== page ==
Jeff Yang says the tech sector's diversity numbers are embarrassing and the big players need to do more.
updated 4:53 PM EDT, Tue August 26, 2014
America's painful struggle with racism has often brought great satisfaction to the country's rivals, critics, and foes. The killing of Michael Brown and its tumultuous aftermath has been a bonanza.
updated 4:19 PM EDT, Tue August 26, 2014
Ed Bark says in this Emmy year, broadcasters CBS, ABC and PBS can all say they matched or exceeded HBO. These days that's no small feat
updated 3:19 PM EDT, Tue August 26, 2014
Rick Martin says the death of Robin Williams brought back memories of his own battle facing down depression as a young man
updated 11:58 AM EDT, Tue August 26, 2014
David Perry asks: What's the best way for police officers to handle people with psychiatric disabilities?
updated 3:50 PM EDT, Mon August 25, 2014
Julian Zelizer says it's not crazy to think Mitt Romney would be able to end up at the top of the GOP ticket in 2016
updated 4:52 PM EDT, Mon August 25, 2014
Roxanne Jones and her girlfriends would cheer from the sidelines for the boys playing Little League. But they really wanted to play. Now Mo'ne Davis shows the world that girls really can throw.
updated 12:29 PM EDT, Mon August 25, 2014
Peter Bergen and Emily Schneider say a YouTube video apparently posted by ISIS seems to show that the group has a surveillance drone, highlighting a new reality: Terrorist groups have technology once only used by states
updated 5:04 PM EDT, Mon August 25, 2014
Kimberly Norwood is a black mom who lives in an affluent neighborhood not far from Ferguson, but she has the same fears for her children as people in that troubled town do
updated 5:45 PM EDT, Fri August 22, 2014
It apparently has worked for France, say Peter Bergen and Emily Schneider, but carries uncomfortable risks. When it comes to kidnappings, nations face grim options.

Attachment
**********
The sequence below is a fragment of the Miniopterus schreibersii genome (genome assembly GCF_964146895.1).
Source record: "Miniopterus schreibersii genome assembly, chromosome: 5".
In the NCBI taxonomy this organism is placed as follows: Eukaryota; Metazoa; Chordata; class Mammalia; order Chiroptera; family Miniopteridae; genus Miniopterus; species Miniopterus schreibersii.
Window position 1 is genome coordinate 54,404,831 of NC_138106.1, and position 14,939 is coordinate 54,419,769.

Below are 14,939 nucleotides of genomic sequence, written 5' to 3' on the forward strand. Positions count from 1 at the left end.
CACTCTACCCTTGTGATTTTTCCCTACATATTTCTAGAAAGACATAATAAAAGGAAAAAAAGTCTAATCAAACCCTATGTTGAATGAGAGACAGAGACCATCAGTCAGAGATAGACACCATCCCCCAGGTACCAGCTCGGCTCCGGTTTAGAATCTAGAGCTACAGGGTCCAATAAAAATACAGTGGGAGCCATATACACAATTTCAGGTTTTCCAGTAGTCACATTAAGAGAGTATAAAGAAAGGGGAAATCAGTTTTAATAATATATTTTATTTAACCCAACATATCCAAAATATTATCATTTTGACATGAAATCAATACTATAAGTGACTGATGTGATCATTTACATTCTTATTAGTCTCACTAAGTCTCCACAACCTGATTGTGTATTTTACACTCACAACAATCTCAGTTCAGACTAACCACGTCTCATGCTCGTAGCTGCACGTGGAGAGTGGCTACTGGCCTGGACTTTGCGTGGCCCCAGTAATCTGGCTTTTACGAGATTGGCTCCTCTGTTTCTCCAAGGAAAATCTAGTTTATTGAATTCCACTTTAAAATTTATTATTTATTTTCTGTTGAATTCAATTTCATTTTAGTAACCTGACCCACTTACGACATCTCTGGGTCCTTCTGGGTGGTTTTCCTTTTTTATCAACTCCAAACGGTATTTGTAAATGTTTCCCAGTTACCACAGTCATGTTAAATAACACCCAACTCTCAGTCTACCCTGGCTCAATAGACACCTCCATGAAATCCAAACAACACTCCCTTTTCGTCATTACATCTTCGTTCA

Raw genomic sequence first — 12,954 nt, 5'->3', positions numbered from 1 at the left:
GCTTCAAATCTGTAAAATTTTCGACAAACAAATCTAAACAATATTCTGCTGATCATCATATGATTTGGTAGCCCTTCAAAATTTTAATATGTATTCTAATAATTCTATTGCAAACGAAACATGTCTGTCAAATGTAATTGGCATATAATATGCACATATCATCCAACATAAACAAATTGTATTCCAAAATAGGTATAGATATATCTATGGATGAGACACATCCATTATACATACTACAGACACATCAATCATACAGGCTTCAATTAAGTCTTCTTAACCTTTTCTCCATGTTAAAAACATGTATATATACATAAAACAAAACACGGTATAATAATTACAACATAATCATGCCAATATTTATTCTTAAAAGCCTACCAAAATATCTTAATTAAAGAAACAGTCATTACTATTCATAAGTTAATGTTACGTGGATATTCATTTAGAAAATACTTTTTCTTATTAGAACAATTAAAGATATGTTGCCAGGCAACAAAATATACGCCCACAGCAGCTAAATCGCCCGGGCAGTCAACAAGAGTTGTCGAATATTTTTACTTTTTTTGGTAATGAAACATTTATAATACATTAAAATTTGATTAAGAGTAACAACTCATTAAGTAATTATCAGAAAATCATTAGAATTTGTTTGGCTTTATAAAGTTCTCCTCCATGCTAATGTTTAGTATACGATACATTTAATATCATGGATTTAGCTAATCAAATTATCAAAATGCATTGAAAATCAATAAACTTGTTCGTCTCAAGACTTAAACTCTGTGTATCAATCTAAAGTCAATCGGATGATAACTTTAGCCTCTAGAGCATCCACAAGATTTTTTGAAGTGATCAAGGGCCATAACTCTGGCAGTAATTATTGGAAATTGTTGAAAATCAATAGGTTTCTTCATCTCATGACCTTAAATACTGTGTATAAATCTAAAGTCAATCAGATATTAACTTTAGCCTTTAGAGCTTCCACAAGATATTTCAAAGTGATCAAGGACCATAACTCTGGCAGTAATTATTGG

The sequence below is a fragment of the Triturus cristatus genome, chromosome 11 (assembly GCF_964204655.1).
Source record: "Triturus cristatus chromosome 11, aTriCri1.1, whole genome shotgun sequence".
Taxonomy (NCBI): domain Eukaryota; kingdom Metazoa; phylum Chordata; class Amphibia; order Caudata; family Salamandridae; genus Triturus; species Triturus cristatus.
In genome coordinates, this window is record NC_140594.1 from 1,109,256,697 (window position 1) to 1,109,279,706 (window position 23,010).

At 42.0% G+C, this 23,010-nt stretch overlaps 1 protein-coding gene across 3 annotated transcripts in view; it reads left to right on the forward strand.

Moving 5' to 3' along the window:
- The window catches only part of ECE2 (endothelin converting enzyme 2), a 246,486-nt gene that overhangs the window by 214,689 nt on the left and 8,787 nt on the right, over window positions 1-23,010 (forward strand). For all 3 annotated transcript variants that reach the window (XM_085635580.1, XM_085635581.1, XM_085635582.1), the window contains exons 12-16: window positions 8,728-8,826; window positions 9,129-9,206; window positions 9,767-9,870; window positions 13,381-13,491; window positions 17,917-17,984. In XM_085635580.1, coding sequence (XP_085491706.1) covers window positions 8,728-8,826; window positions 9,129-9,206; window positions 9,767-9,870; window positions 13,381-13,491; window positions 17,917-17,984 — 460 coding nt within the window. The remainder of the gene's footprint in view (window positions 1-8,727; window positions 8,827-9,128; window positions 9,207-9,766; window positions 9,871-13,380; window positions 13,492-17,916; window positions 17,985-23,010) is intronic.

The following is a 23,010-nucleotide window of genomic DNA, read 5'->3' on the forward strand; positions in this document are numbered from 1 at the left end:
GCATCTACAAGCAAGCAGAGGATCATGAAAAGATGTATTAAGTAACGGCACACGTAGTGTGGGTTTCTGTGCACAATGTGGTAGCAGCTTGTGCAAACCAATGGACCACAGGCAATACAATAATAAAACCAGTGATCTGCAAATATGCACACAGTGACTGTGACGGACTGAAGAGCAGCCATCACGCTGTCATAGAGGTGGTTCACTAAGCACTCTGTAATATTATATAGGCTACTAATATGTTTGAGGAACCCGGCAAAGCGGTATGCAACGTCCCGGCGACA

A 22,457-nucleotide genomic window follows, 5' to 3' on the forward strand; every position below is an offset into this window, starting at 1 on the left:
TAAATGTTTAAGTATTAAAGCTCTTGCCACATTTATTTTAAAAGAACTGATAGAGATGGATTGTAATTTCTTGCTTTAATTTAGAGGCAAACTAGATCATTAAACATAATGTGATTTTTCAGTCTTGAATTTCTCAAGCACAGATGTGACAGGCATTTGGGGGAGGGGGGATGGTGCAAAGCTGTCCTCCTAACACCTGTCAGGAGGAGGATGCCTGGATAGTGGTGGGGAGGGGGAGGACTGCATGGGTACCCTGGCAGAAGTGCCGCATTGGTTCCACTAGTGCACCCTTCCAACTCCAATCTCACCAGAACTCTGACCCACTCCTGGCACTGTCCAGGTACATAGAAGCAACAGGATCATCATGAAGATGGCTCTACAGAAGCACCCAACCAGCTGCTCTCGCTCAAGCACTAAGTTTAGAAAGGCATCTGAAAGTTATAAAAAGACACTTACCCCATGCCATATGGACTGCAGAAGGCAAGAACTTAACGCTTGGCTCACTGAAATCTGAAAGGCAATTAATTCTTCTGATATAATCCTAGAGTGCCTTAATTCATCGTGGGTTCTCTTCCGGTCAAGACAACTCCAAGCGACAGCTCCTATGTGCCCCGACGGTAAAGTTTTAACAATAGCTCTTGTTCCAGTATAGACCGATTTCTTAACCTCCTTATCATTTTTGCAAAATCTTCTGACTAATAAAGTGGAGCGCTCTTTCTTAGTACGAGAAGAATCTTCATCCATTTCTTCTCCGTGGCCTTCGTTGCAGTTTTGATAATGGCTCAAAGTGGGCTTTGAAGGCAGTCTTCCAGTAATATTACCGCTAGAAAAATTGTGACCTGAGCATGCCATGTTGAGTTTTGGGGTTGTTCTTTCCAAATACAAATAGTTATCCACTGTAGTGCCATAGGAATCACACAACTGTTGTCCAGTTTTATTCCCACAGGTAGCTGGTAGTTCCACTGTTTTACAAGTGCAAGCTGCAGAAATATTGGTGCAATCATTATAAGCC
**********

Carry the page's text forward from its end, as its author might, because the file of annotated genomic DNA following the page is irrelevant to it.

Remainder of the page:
updated 1:27 PM EDT, Tue August 26, 2014
John Bare says the Ice Bucket Challenge signals a new kind of activism and peer-to-peer fund-raising.
updated 8:31 AM EDT, Fri August 22, 2014
James Dawes says calling ISIS evil over and over again could very well make it harder to stop them.
updated 9:05 PM EDT, Sat August 23, 2014
As the inquiry into the shooting of Michael Brown continues, critics question the prosecutor's impartiality.
updated 6:47 PM EDT, Fri August 22, 2014
Newt Gingrich says it's troubling that a vicious group like ISIS can recruit so many young men from Britain.
updated 10:50 AM EDT, Thu August 21, 2014
David Weinberger says Twitter and other social networks have been vested with a responsibility, and a trust, they did not ask for.
updated 7:03 AM EDT, Fri August 22, 2014
John Inazu says the slogan "We are Ferguson" is meant to express empathy and solidarity. It's not true: Not all of us live in those circumstances. But we all made them.
updated 8:23 AM EDT, Fri August 22, 2014
Retired Lt. Gen. Mark Hertling says he learned that the territory ISIS wants to control is amazingly complex.
updated 3:51 PM EDT, Wed August 20, 2014
Cerue Garlo says Liberia is desperate for help amid a Ebola outbreak that has touched every aspect of life.
updated 1:42 PM EDT, Thu August 21, 2014
Eric Liu says Republicans who want to restrict voting may win now, but the party will suffer in the long term.
updated 11:38 AM EDT, Thu August 21, 2014
Jay Parini: Jesus, Pope and now researchers agree: Wealth decreases our ability to sympathize with the poor.
updated 8:00 AM EDT, Thu August 21, 2014
Judy Melinek offers a medical examiner's perspective on what happens when police kill people like Michael Brown.
updated 6:03 PM EDT, Tue August 19, 2014
It used to be billy clubs, fire hoses and snarling German shepherds. Now it's armored personnel carriers and flash-bang grenades, writes Kara Dansky.
updated 1:27 PM EDT, Wed August 20, 2014
Maria Haberfeld: People who are unfamiliar with police work can reasonably ask, why was an unarmed man shot so many times, and why was deadly force used at all?
ADVERTISEMENT
ADVERTISEMENT
ADVERTISEMENT
ADVERTISEMENT